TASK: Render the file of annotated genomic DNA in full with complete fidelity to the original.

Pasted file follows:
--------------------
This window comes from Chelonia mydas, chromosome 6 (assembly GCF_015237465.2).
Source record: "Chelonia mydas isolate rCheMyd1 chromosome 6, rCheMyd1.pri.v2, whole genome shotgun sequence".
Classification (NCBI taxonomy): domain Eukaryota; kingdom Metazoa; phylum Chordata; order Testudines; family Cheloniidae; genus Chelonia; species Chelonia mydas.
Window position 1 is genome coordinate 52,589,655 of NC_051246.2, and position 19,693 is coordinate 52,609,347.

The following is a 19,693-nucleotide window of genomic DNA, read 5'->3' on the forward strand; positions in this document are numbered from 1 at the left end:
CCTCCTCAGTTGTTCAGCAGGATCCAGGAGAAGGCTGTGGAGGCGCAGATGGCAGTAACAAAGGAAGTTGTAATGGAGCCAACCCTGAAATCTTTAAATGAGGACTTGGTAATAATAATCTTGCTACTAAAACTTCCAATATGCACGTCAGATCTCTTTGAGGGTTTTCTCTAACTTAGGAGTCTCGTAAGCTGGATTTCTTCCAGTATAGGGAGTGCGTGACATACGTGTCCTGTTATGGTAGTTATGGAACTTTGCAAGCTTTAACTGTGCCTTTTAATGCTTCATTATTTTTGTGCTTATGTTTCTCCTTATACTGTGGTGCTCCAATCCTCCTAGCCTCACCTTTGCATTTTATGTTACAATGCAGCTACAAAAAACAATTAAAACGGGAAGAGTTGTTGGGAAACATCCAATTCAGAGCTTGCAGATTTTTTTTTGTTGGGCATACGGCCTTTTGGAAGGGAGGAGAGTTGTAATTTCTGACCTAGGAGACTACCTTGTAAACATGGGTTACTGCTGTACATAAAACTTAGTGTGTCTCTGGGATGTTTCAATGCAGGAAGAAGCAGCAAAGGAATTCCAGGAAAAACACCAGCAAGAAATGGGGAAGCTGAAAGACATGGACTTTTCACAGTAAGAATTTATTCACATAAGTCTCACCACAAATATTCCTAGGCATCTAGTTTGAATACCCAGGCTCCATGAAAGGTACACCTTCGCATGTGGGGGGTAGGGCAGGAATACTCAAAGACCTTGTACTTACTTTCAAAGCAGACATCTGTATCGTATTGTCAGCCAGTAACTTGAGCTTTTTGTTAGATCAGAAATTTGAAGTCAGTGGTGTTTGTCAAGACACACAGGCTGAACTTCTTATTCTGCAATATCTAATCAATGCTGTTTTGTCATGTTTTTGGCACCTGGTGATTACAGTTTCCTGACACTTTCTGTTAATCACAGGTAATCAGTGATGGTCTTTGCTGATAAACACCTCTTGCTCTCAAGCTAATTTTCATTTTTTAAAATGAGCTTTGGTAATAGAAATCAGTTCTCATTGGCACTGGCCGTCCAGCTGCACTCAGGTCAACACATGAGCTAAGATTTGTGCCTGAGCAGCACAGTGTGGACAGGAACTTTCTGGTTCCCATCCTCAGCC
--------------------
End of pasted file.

This window comes from Chelonia mydas, chromosome 6 (assembly GCF_015237465.2).
Source record: "Chelonia mydas isolate rCheMyd1 chromosome 6, rCheMyd1.pri.v2, whole genome shotgun sequence".
Classification (NCBI taxonomy): domain Eukaryota; kingdom Metazoa; phylum Chordata; order Testudines; family Cheloniidae; genus Chelonia; species Chelonia mydas.
Window position 1 is genome coordinate 52,589,655 of NC_051246.2, and position 19,693 is coordinate 52,609,347.

The following is a 19,693-nucleotide window of genomic DNA, read 5'->3' on the forward strand; positions in this document are numbered from 1 at the left end:
CCTCCTCAGTTGTTCAGCAGGATCCAGGAGAAGGCTGTGGAGGCGCAGATGGCAGTAACAAAGGAAGTTGTAATGGAGCCAACCCTGAAATCTTTAAATGAGGACTTGGTAATAATAATCTTGCTACTAAAACTTCCAATATGCACGTCAGATCTCTTTGAGGGTTTTCTCTAACTTAGGAGTCTCGTAAGCTGGATTTCTTCCAGTATAGGGAGTGCGTGACATACGTGTCCTGTTATGGTAGTTATGGAACTTTGCAAGCTTTAACTGTGCCTTTTAATGCTTCATTATTTTTGTGCTTATGTTTCTCCTTATACTGTGGTGCTCCAATCCTCCTAGCCTCACCTTTGCATTTTATGTTACAATGCAGCTACAAAAAACAATTAAAACGGGAAGAGTTGTTGGGAAACATCCAATTCAGAGCTTGCAGATTTTTTTTTGTTGGGCATACGGCCTTTTGGAAGGGAGGAGAGTTGTAATTTCTGACCTAGGAGACTACCTTGTAAACATGGGTTACTGCTGTACATAAAACTTAGTGTGTCTCTGGGATGTTTCAATGCAGGAAGAAGCAGCAAAGGAATTCCAGGAAAAACACCAGCAAGAAATGGGGAAGCTGAAAGACATGGACTTTTCACAGTAAGAATTTATTCACATAAGTCTCACCACAAATATTCCTAGGCATCTAGTTTGAATACCCAGGCTCCATGAAAGGTACACCTTCGCATGTGGGGGGTAGGGCAGGAATACTCAAAGACCTTGTACTTACTTTCAAAGCAGACATCTGTATCGTATTGTCAGCCAGTAACTTGAGCTTTTTGTTAGATCAGAAATTTGAAGTCAGTGGTGTTTGTCAAGACACACAGGCTGAACTTCTTATTCTGCAATATCTAATCAATGCTGTTTTGTCATGTTTTTGGCACCTGGTGATTACAGTTTCCTGACACTTTCTGTTAATCACAGGTAATCAGTGATGGTCTTTGCTGATAAACACCTCTTGCTCTCAAGCTAATTTTCATTTTTTAAAATGAGCTTTGGTAATAGAAATCAGTTCTCATTGGCACTGGCCGTCCAGCTGCACTCAGGTCAACACATGAGCTAAGATTTGTGCCTGAGCAGCACAGTGTGGACAGGAACTTTCTGGTTCCCATCCTCAGCC